It's always a pleasure to acknowledge outstanding accomplishment — and when it comes to audio description, I consider it a special honor.
ACB's Audio Description Project has been active for just under two years. It's a treat to acknowledge, for the second time, leaders in the field of audio description — and young people who are avid users of audio description.
At this past summer's Audio Description Project (held in conjunction with ACB's conference and convention in Phoenix), we announced the winners of this year's awards.
Audio Description Achievement Awards are made to individuals for outstanding contributions to the establishment and/or continued development of significant audio description programs in each of three areas: media, performing arts, and museums. The Dr. Margaret Pfanstiehl Memorial Achievement Award for Research and Development is made to an individual or organization for outstanding published research that leads to the advance of audio description.
The Barry Levine Memorial Award for Career Achievement in Audio Description was established as a tribute to the late Barry Levine, the highly respected moderator of the audio description listserv, administered by the Audio Description Project. This award recognizes an individual for outstanding contributions to the field of audio description over an extended period of time, leading, inspiring or providing significant service to others.
The winners of the 2010 awards are:
Audio Description Achievement Awards
Media – WGBH and the Media Access Group, Boston, MA
Performing Arts – Paper Mill Playhouse, Milburn, NJ
Museums – Smithsonian Institution and Beth Ziebarth, Washington, DC
International – Bernd Benecke and Bayerischer Rundfunk, Munich, Germany
Margaret Pfanstiehl Memorial Research and Development – American Foundation for the Blind, New York, NY
Barry Levine Memorial Career Achievement – Gregory Frazier and Audio Vision, San Francisco, CA (awarded posthumously to Gregory Frazier)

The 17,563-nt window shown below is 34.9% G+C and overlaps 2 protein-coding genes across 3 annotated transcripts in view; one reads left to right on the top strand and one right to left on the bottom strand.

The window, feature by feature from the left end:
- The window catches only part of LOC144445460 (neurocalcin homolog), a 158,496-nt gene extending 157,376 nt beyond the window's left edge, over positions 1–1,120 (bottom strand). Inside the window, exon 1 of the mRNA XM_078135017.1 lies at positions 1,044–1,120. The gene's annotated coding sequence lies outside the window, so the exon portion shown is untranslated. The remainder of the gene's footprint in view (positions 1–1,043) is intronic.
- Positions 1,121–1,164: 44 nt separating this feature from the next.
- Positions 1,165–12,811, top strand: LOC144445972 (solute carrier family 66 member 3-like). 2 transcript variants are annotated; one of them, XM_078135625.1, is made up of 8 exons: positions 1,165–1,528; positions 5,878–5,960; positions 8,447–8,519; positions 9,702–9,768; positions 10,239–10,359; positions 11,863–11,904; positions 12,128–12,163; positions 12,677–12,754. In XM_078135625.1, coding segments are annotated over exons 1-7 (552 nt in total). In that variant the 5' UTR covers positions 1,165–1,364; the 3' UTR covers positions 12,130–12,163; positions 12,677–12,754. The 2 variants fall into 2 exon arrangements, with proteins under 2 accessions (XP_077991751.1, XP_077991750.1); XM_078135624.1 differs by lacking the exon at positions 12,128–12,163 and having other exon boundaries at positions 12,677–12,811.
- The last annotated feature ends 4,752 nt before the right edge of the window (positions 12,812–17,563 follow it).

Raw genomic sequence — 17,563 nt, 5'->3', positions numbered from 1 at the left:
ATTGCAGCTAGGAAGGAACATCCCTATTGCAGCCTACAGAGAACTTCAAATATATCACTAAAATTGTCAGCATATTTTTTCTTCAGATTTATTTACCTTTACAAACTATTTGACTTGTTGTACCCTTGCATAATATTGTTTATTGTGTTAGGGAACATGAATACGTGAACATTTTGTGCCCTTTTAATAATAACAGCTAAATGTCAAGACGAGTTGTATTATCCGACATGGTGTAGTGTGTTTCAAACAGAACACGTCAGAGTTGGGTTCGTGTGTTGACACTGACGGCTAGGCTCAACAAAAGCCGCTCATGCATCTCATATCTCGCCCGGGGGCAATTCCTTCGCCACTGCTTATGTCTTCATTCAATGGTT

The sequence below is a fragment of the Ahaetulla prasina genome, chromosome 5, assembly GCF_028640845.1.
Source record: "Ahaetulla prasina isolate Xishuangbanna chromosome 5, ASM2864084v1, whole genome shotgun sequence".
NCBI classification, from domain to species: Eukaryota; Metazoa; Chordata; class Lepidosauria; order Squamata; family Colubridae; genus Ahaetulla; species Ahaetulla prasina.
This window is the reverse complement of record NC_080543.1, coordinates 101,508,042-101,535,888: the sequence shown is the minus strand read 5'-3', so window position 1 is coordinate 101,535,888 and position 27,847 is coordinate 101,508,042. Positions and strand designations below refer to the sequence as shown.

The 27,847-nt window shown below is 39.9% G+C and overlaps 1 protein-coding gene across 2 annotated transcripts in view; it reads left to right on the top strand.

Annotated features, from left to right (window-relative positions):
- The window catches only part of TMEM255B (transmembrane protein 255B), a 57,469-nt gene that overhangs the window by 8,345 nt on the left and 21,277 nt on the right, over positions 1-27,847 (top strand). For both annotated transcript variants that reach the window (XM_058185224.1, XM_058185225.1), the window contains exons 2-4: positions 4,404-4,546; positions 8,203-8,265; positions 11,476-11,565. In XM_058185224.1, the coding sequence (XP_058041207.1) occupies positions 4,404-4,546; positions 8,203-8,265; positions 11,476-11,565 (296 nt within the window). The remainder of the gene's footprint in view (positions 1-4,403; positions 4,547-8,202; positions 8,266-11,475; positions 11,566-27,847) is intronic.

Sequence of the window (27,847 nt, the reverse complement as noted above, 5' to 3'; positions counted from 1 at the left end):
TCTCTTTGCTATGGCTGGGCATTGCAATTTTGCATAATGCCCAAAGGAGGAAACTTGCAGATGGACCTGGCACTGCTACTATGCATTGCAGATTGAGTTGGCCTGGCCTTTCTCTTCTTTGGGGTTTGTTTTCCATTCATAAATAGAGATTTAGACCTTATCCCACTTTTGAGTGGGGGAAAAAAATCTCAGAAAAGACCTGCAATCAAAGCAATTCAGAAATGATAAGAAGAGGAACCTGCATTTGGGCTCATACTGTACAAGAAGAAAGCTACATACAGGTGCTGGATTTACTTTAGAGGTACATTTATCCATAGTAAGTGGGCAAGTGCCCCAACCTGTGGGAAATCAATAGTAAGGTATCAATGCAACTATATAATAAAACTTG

In addition, I want to highlight the winners of the 2010 Young Described Film Critic Awards, a "Listening Is Learning" initiative of the Council's Audio Description Project and the Described and Captioned Media Program (DCMP).
The premise of the Young Described Film Critic program is simple: kids love movies. If a young person can't see or can't see well, audio description provides access to all the visual images of the movies that their sighted peers enjoy. Description benefits children who are blind and others who have learning disabilities, and it has been shown to boost literacy for all children.
The Young Described Film Critic program asked young people who are blind or have low vision to submit short reviews of any described movie.
The winners of this year's honors are:
Junior Category, ages 11-14
Michael A. Taylor, N.Y., reviewed "Field of Dreams" – 1st Place
Nick Zehner, Ill., reviewed "Notorious" – 2nd Place
Leo Sandoval, Ill., reviewed "Goodfellas" – 3rd Place
Senior Category, ages 15-18
Analis Dannen, S.D., reviewed "Spiderman" – 1st Place
Deanna Whitehouse, Fla., reviewed "Nova: The Mummy Who Would Be King-The Saga of Pharaoh Ramses" – 2nd Place
All Young Described Film Critic contest winners received special certificates. First-place winners were also presented with personal MP3 players.
Additional information about ACB's Audio Description Project is available at www.acb.org/adp; more information about the Described and Captioned Media Program is at www.dcmp.org.
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